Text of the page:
The legal team representing an evangelical Christian postal worker who quit the U.S. Postal Service after it refused to accommodate his wish not to work on the Sunday Sabbath is “optimistic” about the case the Supreme Court will hear next month.
Over the opposition of the Biden administration, the court agreed on Jan. 13 to take up the civil rights lawsuit of Gerald Groff, who began working as a mail carrier for the U.S. Postal Service in 2012. The granting of the petition earlier this year came as the high court has become increasingly protective of First Amendment-based religious protections in recent years.
Groff was what is called a rural carrier associate, meaning he filled in for absent career employees.
Groff worked at the Quarryville, Pennsylvania, post office until he transferred to the Holtwood post office in August 2016. The postal service initially tried to accommodate his request not to work on Sundays, but he quit in 2019 after the agency stopped accommodating him. He sued, claiming the postal service discriminated against him by refusing to accommodate his religion under Title VII of the Civil Rights Act, which was originally passed in 1964, but was amended in 1972 to require employers to provide reasonable accommodation for religious employees.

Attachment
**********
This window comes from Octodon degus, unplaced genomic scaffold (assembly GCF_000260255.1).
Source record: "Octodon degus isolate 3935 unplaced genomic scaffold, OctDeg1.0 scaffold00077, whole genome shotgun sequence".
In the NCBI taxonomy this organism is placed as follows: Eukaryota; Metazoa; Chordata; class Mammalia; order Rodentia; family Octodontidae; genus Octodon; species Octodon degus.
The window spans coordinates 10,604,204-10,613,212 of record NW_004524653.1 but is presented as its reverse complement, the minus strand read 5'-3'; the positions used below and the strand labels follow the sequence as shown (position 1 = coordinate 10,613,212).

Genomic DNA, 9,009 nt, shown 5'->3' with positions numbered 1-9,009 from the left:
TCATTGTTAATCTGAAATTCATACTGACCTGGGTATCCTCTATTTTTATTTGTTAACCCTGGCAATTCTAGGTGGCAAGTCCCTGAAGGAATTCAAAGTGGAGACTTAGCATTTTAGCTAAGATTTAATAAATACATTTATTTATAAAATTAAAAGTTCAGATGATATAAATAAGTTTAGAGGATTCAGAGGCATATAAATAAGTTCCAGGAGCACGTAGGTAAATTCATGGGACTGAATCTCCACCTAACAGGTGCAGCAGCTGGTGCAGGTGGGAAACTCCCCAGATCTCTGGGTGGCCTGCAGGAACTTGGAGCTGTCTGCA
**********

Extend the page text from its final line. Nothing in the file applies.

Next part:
The U.S. Court of Appeals for the 3rd Circuit turned down Groff’s appeal last year, finding that exempting him from Sunday work, as he had asked, would have imposed an undue hardship on the postal service.
Title VII generally prohibits an employer from discriminating against an individual because of that individual’s religion. The law defines “religion” to include “all aspects of religious observance and practice, as well as belief, unless an employer demonstrates that he is unable to reasonably accommodate to an employee’s or prospective employee’s religious observance or practice without undue hardship on the conduct of the employer’s business.”